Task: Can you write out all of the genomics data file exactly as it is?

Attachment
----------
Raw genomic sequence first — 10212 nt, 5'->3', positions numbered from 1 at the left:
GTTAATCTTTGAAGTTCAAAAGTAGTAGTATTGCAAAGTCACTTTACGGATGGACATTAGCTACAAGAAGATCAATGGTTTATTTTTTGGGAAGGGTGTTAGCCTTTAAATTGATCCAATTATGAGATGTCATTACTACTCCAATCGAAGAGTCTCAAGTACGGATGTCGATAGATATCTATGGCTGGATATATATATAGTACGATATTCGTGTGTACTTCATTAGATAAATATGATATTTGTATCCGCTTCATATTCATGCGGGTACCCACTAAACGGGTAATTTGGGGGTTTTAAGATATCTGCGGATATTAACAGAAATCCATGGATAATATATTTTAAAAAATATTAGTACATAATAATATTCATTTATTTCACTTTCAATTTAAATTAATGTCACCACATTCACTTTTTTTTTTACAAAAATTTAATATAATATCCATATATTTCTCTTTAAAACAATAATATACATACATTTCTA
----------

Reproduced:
Raw genomic sequence first — 10212 nt, 5'->3', positions numbered from 1 at the left:
GTTAATCTTTGAAGTTCAAAAGTAGTAGTATTGCAAAGTCACTTTACGGATGGACATTAGCTACAAGAAGATCAATGGTTTATTTTTTGGGAAGGGTGTTAGCCTTTAAATTGATCCAATTATGAGATGTCATTACTACTCCAATCGAAGAGTCTCAAGTACGGATGTCGATAGATATCTATGGCTGGATATATATATAGTACGATATTCGTGTGTACTTCATTAGATAAATATGATATTTGTATCCGCTTCATATTCATGCGGGTACCCACTAAACGGGTAATTTGGGGGTTTTAAGATATCTGCGGATATTAACAGAAATCCATGGATAATATATTTTAAAAAATATTAGTACATAATAATATTCATTTATTTCACTTTCAATTTAAATTAATGTCACCACATTCACTTTTTTTTTTACAAAAATTTAATATAATATCCATATATTTCTCTTTAAAACAATAATATACATACATTTCTA